Twenty-six members of Congress have called on President Barack Obama to provide a legal justification for so-called “signature” drone strikes that the CIA and special operations forces have been launching in Pakistan and Yemen.
Signature strikes are drone bombings that target individuals that the administration cannot identify. Decisions to kill a person or group of people in these countries can be based on “suspicious behavior,” a loosely-defined judgement that would give the administration carte blanche to kill whoever it pleases.
The request to provide legal justification is warranted, but is unlikely to be heeded by the administration. The technically covert nature of the drone program – even though everyone knows about it – has so far allowed them to dismiss court challenges for the legality of these strikes.
The United Nation human rights chief last week called for a UN investigation into U.S. drone strikes in Pakistan, on the grounds that their legality is questionable and that they indiscriminately kill innocent civilians.
A recent New York Times article quoted administration officials describing how low the standards are for choosing targets. “Some State Department officials,” the Times reported, “have complained to the White House that the criteria used by the C.I.A. for identifying a terrorist ‘signature’ were too lax.”
The report added: “The joke was that when the C.I.A. sees ‘three guys doing jumping jacks,’ the agency thinks it is a terrorist training camp, said one senior official. Men loading a truck with fertilizer could be bombmakers — but they might also be farmers, skeptics argued.”
The House members, led by Reps. Dennis Kucinich (D-OH), Ron Paul (R-TX) and Walter Jones (R-NC), warned in a non-binding letter to President Obama on Tuesday that the “signature strikes” can generate “powerful and enduring anti-American sentiment.”
“We are concerned that the use of such ‘signature’ strikes could raise the risk of killing innocent civilians or individuals who may have no relationship to attacks on the United States,” they wrote. “The implications of the use of drones for our national security are profound. They are faceless ambassadors that cause civilian deaths, and are frequently the only direct contact with Americans that the targeted communities have.”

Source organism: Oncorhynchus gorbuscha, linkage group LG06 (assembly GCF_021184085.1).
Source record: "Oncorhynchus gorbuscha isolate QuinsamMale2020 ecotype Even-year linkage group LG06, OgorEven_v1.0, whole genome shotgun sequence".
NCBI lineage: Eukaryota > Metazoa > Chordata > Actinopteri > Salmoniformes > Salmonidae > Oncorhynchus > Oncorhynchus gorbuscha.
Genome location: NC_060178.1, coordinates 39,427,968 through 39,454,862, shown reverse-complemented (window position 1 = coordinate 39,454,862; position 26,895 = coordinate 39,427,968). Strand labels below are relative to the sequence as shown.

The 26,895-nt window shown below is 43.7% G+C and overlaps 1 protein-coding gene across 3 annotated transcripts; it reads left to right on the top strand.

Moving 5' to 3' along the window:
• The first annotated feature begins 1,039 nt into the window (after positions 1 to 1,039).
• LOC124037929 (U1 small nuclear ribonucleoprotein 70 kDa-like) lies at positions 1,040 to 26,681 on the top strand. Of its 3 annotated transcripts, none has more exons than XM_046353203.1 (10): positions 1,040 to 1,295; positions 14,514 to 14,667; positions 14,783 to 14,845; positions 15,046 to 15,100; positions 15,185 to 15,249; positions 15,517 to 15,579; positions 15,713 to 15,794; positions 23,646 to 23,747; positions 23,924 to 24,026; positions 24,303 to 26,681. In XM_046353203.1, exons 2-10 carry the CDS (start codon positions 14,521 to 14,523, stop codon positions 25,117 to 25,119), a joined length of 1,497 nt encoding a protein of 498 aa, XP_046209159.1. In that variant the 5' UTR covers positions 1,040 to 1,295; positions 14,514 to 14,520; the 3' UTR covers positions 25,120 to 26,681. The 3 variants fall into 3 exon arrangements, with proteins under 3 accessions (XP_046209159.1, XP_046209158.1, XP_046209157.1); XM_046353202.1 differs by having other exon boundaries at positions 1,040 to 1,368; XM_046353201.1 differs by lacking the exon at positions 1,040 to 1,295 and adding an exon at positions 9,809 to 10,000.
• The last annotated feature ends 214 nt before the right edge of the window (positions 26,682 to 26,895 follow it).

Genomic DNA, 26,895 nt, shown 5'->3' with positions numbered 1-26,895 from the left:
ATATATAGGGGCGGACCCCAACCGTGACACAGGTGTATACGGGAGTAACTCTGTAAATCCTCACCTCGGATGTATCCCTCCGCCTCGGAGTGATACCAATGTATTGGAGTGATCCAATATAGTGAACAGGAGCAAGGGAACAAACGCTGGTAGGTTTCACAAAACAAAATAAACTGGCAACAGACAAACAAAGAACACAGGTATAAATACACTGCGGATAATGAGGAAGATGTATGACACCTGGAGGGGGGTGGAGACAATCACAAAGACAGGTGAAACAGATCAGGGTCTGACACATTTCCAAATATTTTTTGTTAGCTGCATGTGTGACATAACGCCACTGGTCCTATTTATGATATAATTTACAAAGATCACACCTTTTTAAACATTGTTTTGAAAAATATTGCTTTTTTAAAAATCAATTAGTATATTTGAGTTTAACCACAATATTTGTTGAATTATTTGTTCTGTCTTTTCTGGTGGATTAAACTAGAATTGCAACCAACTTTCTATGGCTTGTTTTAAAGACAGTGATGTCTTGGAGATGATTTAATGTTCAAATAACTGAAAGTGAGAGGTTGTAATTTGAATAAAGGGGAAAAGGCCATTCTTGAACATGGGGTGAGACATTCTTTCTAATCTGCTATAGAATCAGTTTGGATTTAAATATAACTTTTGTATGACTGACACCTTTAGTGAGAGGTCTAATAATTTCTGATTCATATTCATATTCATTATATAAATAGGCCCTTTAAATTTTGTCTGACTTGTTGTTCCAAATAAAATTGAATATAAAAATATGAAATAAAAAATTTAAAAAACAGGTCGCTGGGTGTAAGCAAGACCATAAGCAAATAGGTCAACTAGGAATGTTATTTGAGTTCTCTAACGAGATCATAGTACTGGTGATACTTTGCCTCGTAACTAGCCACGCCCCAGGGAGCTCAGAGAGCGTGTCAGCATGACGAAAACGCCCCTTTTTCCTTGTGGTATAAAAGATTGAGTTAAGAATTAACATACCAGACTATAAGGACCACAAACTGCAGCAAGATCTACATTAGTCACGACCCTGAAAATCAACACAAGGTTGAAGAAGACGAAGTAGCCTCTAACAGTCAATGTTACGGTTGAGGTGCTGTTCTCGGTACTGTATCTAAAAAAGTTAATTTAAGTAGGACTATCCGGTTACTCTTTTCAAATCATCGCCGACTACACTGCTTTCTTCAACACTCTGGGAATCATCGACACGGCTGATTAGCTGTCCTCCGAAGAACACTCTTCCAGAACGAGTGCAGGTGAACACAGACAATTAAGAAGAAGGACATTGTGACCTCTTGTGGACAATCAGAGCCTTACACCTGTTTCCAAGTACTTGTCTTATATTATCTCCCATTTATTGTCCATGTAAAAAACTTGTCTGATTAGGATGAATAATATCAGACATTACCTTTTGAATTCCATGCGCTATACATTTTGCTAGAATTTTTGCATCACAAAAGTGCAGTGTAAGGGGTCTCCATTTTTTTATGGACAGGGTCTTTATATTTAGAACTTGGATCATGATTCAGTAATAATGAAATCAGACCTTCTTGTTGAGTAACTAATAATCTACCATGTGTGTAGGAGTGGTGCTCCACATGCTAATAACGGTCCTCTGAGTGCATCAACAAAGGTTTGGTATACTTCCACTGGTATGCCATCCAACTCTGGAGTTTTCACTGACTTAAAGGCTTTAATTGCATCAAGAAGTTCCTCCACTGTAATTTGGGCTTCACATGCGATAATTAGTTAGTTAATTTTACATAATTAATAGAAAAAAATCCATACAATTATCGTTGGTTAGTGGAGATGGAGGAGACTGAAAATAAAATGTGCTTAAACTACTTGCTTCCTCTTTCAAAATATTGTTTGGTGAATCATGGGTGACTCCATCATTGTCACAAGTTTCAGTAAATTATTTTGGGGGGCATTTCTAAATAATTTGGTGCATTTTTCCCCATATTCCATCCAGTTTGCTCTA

In order to avoid dealing with the inevitable increase in civilian casualties inherent in employing signature strikes, the administration “embraced a disputed method for counting civilian casualties” that “in effect counts all military-age males in a strike zone as combatants, according to several administration officials, unless there is explicit intelligence posthumously proving them innocent.”
The House members are in accord with a growing chorus of experts and former U.S. officialsin their concern that the overly broad drone war and its indiscriminate targeting procedures are creating more enemies than it is eliminating.
Robert Grenier, who headed the CIA’s counter-terrorism center from 2004 to 2006 and was previously a CIA station chief in Pakistan, said recently the drone program is too sweeping and may be creating terrorist safe havens.
“We have gone a long way down the road of creating a situation where we are creating more enemies than we are removing from the battlefield. We are already there with regards to Pakistan and Afghanistan,” he said.
“If you strike them indiscriminately you are running the risk of creating a terrific amount of popular anger. They have tribes and clans and large families. Now all of a sudden you have a big problem … I am very concerned about the creation of a larger terrorist safe haven in Yemen,” Grenier said.
As Charles Schmitz, a Yemen expert at Towson University in Maryland, told the Los Angeles Times, “The more the U.S. applies its current policy, the stronger Al Qaeda seems to get.”